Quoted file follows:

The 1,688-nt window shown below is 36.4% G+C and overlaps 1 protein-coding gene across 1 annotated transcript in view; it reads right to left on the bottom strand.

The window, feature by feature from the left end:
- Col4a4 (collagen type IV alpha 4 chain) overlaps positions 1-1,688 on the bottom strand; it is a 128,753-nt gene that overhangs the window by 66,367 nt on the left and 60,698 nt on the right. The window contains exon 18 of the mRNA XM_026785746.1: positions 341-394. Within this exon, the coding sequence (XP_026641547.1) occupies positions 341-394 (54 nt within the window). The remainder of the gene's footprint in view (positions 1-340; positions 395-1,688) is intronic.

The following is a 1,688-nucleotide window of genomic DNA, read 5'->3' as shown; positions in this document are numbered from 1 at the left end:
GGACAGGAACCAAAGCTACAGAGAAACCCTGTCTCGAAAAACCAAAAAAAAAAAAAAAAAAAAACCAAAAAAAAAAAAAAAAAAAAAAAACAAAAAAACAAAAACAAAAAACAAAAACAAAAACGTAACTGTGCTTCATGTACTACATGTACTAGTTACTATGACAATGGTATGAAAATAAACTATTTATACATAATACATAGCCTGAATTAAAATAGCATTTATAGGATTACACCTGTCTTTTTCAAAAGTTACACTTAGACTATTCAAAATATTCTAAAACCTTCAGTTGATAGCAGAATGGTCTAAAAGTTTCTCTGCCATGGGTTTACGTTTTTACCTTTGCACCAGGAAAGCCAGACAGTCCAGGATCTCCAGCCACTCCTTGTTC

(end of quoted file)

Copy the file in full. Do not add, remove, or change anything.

The 1,688-nt window shown below is 36.4% G+C and overlaps 1 protein-coding gene across 1 annotated transcript in view; it reads right to left on the bottom strand.

The window, feature by feature from the left end:
- Col4a4 (collagen type IV alpha 4 chain) overlaps positions 1-1,688 on the bottom strand; it is a 128,753-nt gene that overhangs the window by 66,367 nt on the left and 60,698 nt on the right. The window contains exon 18 of the mRNA XM_026785746.1: positions 341-394. Within this exon, the coding sequence (XP_026641547.1) occupies positions 341-394 (54 nt within the window). The remainder of the gene's footprint in view (positions 1-340; positions 395-1,688) is intronic.

The following is a 1,688-nucleotide window of genomic DNA, read 5'->3' as shown; positions in this document are numbered from 1 at the left end:
GGACAGGAACCAAAGCTACAGAGAAACCCTGTCTCGAAAAACCAAAAAAAAAAAAAAAAAAAAACCAAAAAAAAAAAAAAAAAAAAAAAACAAAAAAACAAAAACAAAAAACAAAAACAAAAACGTAACTGTGCTTCATGTACTACATGTACTAGTTACTATGACAATGGTATGAAAATAAACTATTTATACATAATACATAGCCTGAATTAAAATAGCATTTATAGGATTACACCTGTCTTTTTCAAAAGTTACACTTAGACTATTCAAAATATTCTAAAACCTTCAGTTGATAGCAGAATGGTCTAAAAGTTTCTCTGCCATGGGTTTACGTTTTTACCTTTGCACCAGGAAAGCCAGACAGTCCAGGATCTCCAGCCACTCCTTGTTC